Genome sequencing and the identification of epigenetic marks by projects such as ENCODE and the Epigenomics Roadmap Project have transformed biomedical research. Technologies for targeted manipulation of these epigenetic properties are necessary to transform the knowledge gained from these projects into tangible scientific advances and benefits for human health, such as gene therapies that modify the epigenetic code at targeted regions of the genome and the engineering of epigenome-specific drug screening platforms. To address this technology gap, we are developing a suite of well-characterized tools for custom locus- and cell type-specific modification of any epigenomic property with precise spatiotemporal control. These tools consist of fusion proteins of programmable DNA-binding proteins and enzymes that control genome structure and function. These epigenetic modifiers (EGEMs) can be specifically targeted to nearly any site in the genome. Optimized EGEM designs will be tested on both proximal and distal regulatory elements that represent diverse chromatin states, including active, repressive, bivalent, and imprinted marks. The generality of EGEMs will be shown on additional high-value targets that have broad relevance to disease. Importantly, all of these tools function independent of cell- and species-type, and therefore are useful to all fields of biologic research. Comprehensive characterization of EGEM activity in human cells will be provided by targeted and genome-wide analysis of DNA-binding, chromatin structure, and gene regulation. A validated optogenetic approach for controlling protein localization with blue light will be used to achieve precise spatiotemporal control of EGEM activity. The utility of the tool set of epigenetic modifiers will b demonstrated by impacting gene regulation in a manner that is robust, specific, and heritable. We will test the working hypothesis that different genes will require a customized set of epigenetic modification(s) to achieve efficient changes in gene expression. The specificity and stability of epigenetic modifications will be of broad utility to the fields of genomics, epigenomis, imprinting, gene therapy, developmental biology, regenerative medicine, and drug development.

Public Health Relevance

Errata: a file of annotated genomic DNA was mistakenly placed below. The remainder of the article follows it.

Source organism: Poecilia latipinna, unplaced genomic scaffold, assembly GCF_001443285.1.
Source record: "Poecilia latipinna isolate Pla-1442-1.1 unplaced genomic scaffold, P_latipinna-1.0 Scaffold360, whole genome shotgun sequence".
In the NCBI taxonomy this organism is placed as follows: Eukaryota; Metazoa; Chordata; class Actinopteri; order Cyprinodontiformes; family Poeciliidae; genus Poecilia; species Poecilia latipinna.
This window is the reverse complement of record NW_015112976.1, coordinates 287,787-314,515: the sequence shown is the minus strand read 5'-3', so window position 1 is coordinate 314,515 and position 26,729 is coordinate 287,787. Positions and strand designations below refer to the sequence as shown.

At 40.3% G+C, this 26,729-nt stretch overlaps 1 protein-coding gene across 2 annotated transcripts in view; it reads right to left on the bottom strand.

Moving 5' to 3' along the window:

In addition to the sequence of the human genome, it has become clear that genome structure plays a critical role in health and disease. However, there are currently no tools to manipulate this genome structure in cells in a precise manner. As a result, it is not possible to reverse diseases or disorders related to genome structure or to perform experiments that increase our understanding of the role of genome structure in biological systems. In this proposal, we will develop tools for precisely modifying genome structure that will catalyze innovative advances in gene and cell therapy, drug development, and basic science.

Agency
National Institute of Health (NIH)
Institute
National Institute on Drug Abuse (NIDA)
Type
Research Project (R01)
Project #
1R01DA036865-01
Application #
8642435
Study Section
Special Emphasis Panel (ZRG1-BST-N (50))
Program Officer
Satterlee, John S
Project Start
2013-09-15
Project End
2018-05-31
Budget Start
2013-09-15
Budget End
2014-05-31
Support Year
1
Fiscal Year
2013
Total Cost
$504,949
Indirect Cost
$179,949
Name
Duke University
Department
Biomedical Engineering
Type
Schools of Engineering
DUNS #
044387793
City
Durham
State
NC
Country
United States
Zip Code
27705
Thakore, Pratiksha I; Gersbach, Charles A (2016) Design, Assembly, and Characterization of TALE-Based Transcriptional Activators and Repressors. Methods Mol Biol 1338:71-88
Thakore, Pratiksha I; Black, Joshua B; Hilton, Isaac B et al. (2016) Editing the epigenome: technologies for programmable transcription and epigenetic modulation. Nat Methods 13:127-37
Ousterout, David G; Gersbach, Charles A (2016) The Development of TALE Nucleases for Biotechnology. Methods Mol Biol 1338:27-42
Black, Joshua B; Adler, Andrew F; Wang, Hong-Gang et al. (2016) Targeted Epigenetic Remodeling of Endogenous Loci by CRISPR/Cas9-Based Transcriptional Activators Directly Converts Fibroblasts to Neuronal Cells. Cell Stem Cell 19:406-14
Kabadi, Ami M; Thakore, Pratiksha I; Vockley, Christopher M et al. (2015) Enhanced MyoD-induced transdifferentiation to a myogenic lineage by fusion to a potent transactivation domain. ACS Synth Biol 4:689-99
Polstein, Lauren R; Perez-Pinera, Pablo; Kocak, D Dewran et al. (2015) Genome-wide specificity of DNA binding, gene regulation, and chromatin remodeling by TALE- and CRISPR/Cas9-based transcriptional activators. Genome Res 25:1158-69
Hilton, Isaac B; Gersbach, Charles A (2015) Enabling functional genomics with genome engineering. Genome Res 25:1442-55
Josephs, Eric A; Kocak, D Dewran; Fitzgibbon, Christopher J et al. (2015) Structure and specificity of the RNA-guided endonuclease Cas9 during DNA interrogation, target binding and cleavage. Nucleic Acids Res 43:8924-41
Thakore, Pratiksha I; D'Ippolito, Anthony M; Song, Lingyun et al. (2015) Highly specific epigenome editing by CRISPR-Cas9 repressors for silencing of distal regulatory elements. Nat Methods 12:1143-9
Doudna, Jennifer A; Gersbach, Charles A (2015) Genome editing: the end of the beginning. Genome Biol 16:292

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